05:46

# Exercise #(-2) page 2

Removing the "launched" column from grouping isn't enough to correct this mistake.

Console
Execute
`SELECT MIN(launched) FROM Ships aa, Classes bb WHERE bb.class = aa.class GROUP BY country;`
as a result we will get minimal years by every country:

1916
1913
1920

Then rows that satisfies predicate would look like this:

country x launched
Gt.Britain 6 1916
Japan 1 1913
Japan 1 1916
USA 1 1920

Thereby we have already lost correct rows for Japan and USA. We should take notice of this row for Japan:

Japan 1 1916
only by the reason that 1916th year concured with minimal year for USA. The following code doesn't have any sense. But it has mistake though. In the main query:

`SELECT country, MAX(x), MIN(launched) …GROUP BY country`
we have grouping by country with determining of two aggregated factors — maximum of ships’ quatities and minimum of years. Using of grouping in this case leads to mistake. Indeed, rows that we need could already be found in table which in the FROM clause (for instance {Gt.Britain, 6, 1916}). We do not need any grouping here, we only need to filter out wrong rows. As a result of grouping only one row will be remained. It have statistic rates for whole group. In this case the maximum and the minimum gain in different rows of the group. This is clearly visible at USA’s ships table. In this one minimal year does not correspond maximum value (x=1). The maximum value (x=3) is reached at 1941th year. That’s why such grouping may return right result only if all “x” values for country are equal.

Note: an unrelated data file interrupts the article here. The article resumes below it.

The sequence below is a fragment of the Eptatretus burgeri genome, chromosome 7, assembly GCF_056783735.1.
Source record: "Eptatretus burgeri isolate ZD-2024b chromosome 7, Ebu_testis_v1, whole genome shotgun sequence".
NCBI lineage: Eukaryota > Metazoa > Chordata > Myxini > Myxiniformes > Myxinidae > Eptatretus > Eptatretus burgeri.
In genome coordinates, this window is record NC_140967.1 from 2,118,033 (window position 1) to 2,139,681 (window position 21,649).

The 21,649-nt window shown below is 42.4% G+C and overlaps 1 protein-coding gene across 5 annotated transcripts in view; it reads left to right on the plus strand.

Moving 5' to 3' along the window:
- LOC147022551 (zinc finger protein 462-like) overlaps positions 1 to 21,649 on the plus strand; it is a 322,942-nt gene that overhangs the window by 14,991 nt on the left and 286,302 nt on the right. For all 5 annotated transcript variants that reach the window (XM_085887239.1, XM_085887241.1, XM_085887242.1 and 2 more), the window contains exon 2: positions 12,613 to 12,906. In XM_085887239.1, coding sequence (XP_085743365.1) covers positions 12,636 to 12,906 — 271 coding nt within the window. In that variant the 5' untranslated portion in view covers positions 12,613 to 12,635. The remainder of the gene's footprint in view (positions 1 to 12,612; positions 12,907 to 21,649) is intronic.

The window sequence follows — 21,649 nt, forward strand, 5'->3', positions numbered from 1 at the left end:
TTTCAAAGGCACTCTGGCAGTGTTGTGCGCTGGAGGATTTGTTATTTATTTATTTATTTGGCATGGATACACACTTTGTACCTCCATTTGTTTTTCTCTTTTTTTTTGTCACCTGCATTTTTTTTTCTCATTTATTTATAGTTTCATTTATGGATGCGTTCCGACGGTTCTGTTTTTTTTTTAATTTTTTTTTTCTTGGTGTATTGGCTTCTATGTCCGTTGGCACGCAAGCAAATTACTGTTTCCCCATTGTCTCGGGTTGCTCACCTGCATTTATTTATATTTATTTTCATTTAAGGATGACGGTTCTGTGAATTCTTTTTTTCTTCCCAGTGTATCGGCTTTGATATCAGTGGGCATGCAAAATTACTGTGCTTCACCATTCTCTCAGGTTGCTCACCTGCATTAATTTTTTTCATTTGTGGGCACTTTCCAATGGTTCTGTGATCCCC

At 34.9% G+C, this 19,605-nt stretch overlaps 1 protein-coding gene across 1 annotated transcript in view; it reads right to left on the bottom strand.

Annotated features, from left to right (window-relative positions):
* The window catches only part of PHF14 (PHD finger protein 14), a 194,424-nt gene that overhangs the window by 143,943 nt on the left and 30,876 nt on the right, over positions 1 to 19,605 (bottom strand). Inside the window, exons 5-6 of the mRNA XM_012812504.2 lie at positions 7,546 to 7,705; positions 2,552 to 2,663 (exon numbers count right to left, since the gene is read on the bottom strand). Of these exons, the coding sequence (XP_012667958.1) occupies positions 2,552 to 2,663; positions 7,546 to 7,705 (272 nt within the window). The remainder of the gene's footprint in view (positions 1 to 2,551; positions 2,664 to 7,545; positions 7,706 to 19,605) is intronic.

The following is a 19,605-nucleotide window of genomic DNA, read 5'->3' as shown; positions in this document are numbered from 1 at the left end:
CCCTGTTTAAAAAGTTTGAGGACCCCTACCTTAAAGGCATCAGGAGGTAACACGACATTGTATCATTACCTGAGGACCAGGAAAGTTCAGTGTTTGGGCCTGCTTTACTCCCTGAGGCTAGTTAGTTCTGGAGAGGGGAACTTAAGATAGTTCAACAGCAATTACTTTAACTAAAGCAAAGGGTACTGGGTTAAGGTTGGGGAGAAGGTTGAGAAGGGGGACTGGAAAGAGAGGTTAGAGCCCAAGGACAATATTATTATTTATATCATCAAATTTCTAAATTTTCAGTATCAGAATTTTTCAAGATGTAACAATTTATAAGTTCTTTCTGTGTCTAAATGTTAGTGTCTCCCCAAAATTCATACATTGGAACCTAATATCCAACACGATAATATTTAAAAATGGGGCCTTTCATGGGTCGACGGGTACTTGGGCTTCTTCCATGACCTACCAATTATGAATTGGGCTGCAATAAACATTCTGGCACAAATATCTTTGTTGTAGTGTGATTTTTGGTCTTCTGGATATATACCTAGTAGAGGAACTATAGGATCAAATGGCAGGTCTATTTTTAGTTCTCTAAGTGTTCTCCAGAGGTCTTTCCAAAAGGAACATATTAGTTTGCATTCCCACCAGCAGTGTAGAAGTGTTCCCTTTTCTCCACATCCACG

Everything in this solution is reversed. Nevertheless let’s try to correct it by finding out the reasons of mistakes and delusions.

Correlated subquery is needed for binding of year and country. It can be used in WHERE clause (AND aa.country = s.country):

`WHERE launched = ANY(SELECT MIN(launched)  FROM Ships bb, Classes aa  WHERE aa.class = bb.class AND aa.country = s.country GROUP BY country )`

That is correct, but don’t take any effect for now, except maybe it excludes wrong row:

Japan 1 1916

For advance we need to calculate minimal year among ones with maximum quantity of ships for each contry. Maximum quantity of ships is primary here. If we would filter only by minimal year we can lose right rows. That’s why we need to count quantity of ships, not a minimal year:

`WHERE x >= ALL(SELECT COUNT(launched)  FROM Ships bb, Classes aa  WHERE bb.class = aa.class AND s.country=aa.country GROUP BY country, launched )`

Take a note at predicate >= ALL which gives us maximal value of “x”. Let’s rewrite whole query with taking into account all we have said about grouping in the main query.

Solution 3.6.2

Console
Execute
`SELECT country, x, launchedFROM (SELECT country, COUNT(*) x , launched  FROM Ships b, Classes a WHERE a.class = b.class  GROUP BY country, launched ) sWHERE x >= ALL(SELECT COUNT(launched)  FROM Ships bb, Classes aa  WHERE bb.class = aa.class AND s.country=aa.country GROUP BY country, launched );`

Is this all? Not at all. If maximum value would be gained in several different years the row for every such year will occur in the result. But we need to output the row with minimal year by the data. As it was noted above, this is the certain case when grouping is valid: all “x” values for country are equal and maximal.

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